From: apsolar on 18 Aug 2005 04:11
I have read a lot of conference papers on Evolvable Hardware. They
always mention about the implementation but i couldn't find any
examples. So its like I have a vague idea about this but I need to see
it in reality to try something myself.
From: Phil Tomson on 20 Aug 2005 15:43
In article <1124260721.732953.159600(a)g14g2000cwa.googlegroups.com>,
>Does anyone where I can find a simple VHDl code example based on
>evolutionary algorithms.I am doing a project on evolvable hardware.
>This will help me get a start on the implementation of Evolvable
>Manukau Institute Of Technology
There are many different directions you can take this as it is still a
wide open field.
Even within the category of 'evolutionary algorithms' there are a lot of
sub-categories, two big ones would be:
1) Genetic algorithms (using reproduction (crossover), mutation
operators). If you were to take this kind of approach in hardware you
wuold probably just be implementing the GA algorithm in hardware. The
result would be a sort of GA accelerator (one could imagine it running
faster than on a generalpurpose CPU). However, you don't really end up
with 'evolvable hardware' going this route (where 'evolvable hardware'
would indicate that some structural changes have been made to the
hardware to increase it's fitness)
2) Genetic programming: Where the actual code is mutated and adapted
(traditionally Lisp has been used for this because the syntax is very
forgiving - neither VHDL nor Verilog seem very amenable, but the paper
mentioned here earilier
[http://www.ce.chalmers.se/~mekman/MasterThesis.pdf ] seems to do
something like this with within constraints imposed by the syntax of
VHDL. In that paper the investigator actually seems to be mixing and
matching candidate state machines from two sets of state machines to come
up with a chain of resulting FSMs that produces the desired behavior.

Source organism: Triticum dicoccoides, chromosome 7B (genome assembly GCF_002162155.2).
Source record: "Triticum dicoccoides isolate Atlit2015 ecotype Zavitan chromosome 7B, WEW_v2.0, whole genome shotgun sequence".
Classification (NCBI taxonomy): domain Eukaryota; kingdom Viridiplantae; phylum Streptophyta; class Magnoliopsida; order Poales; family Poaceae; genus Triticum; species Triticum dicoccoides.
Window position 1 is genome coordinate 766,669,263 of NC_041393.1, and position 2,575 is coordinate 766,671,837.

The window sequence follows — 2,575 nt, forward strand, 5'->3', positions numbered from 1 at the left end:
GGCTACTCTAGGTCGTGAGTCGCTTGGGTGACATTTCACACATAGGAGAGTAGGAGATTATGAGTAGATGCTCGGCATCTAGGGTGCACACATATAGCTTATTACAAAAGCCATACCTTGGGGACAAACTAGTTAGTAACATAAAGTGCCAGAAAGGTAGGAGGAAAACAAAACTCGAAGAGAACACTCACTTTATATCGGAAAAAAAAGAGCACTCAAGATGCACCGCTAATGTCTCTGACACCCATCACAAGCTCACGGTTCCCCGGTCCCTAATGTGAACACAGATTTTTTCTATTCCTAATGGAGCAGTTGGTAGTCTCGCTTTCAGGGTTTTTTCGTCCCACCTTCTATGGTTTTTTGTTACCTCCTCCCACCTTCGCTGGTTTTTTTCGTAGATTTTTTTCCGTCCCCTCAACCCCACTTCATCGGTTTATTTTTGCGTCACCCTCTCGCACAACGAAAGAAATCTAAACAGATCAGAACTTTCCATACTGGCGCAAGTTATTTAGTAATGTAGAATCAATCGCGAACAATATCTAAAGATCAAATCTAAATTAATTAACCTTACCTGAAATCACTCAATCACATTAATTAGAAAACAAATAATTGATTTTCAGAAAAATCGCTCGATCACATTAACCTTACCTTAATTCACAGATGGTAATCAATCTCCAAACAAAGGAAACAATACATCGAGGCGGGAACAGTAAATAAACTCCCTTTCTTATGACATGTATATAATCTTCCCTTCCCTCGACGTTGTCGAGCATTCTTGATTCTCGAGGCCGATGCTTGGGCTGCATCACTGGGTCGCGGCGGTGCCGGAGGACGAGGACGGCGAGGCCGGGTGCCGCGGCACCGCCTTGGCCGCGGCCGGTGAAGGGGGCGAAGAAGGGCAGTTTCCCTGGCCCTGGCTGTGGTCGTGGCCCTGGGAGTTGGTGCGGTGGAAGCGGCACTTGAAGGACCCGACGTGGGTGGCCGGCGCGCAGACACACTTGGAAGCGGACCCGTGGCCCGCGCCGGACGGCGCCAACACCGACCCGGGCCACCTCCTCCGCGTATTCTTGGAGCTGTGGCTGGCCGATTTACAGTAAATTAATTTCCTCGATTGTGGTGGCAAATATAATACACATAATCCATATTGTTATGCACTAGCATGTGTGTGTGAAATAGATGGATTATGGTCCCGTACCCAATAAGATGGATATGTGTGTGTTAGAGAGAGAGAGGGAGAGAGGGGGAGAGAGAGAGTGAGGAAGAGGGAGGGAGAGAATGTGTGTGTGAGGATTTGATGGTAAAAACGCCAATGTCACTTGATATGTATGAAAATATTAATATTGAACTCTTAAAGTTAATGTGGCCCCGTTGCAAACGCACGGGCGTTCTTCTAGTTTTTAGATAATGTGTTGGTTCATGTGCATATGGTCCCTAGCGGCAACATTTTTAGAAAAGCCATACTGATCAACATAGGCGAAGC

This 'evolution' does't actually take place on the target FPGA, but
instead candidates are 'evolved' and then simulated in ModelSim. Seems
like a valid approach, but also seems to be very tedious and the
resulting hardware is static (it's not going to be changing once the FPGA
has been programmed).
I wonder if perhaps a better approach would be adaptable hardware. This
would be very useful. Imagine things like planetary probes
(essentially robots) that need to adapt to various changes in their
environment because no operators are within several hours (by radio) able
to control them. So how could we have this adaptation (or learning) take
place inside the FPGA?
Here's a crazy, off-the-top-of-my-head idea:
One could imagine a state machine with many different
inputs (from the environment) and many different potential states and
resulting actions. If the FSM encountered a set of inputs for which it has
no resulting state perhaps a new state could be created in the machine,
it would be akin to the robot encountering a new situation and making a note
of it. But then what action should be taken when this new state is
encountered the first time (or in the future)?... well that's the part you
have to figure out. Maybe it iterates through some candidate actions
until it finds one that is deemed suitable for the situation and then
saves that one for future use... Or maybe it considers what actions are
performed in other similar states (a-priori defined states which resulted
from a similar set of inputs). So let's say we have inputs A,B and C. We've
got a next-state defined for inputs A=1, B=1, C=1, but nothing was defined for
when inputs A=1, B=1 and C=0 so we add a new state for that condition and
now we look at what actions are performed for the next closest state
(A=1,B=1,C=1) - eventually, if it is determined that the two are
equivilent then they can be collapsed into one single state (A=1, B=1,
C=*) - generalization?
In some ways the proposed system is
similar to a Classifier System, so you might want to study those.
You would probably want to use some sort of lookup-table based state
machine where the inputs are the address to your state table RAM. Oh,
and maybe you make it so that currently mapped actions can be modified in
the future. Also, instead of having one big state machine maybe it would
be best to have several smaller FSMs that can each contribute to
generating an answer.
Anyway, this quick brainstorm idea might be totally unworkable. As I said
the field is wide open right now. You need to
think of a lot of questions that you can use to create experiments.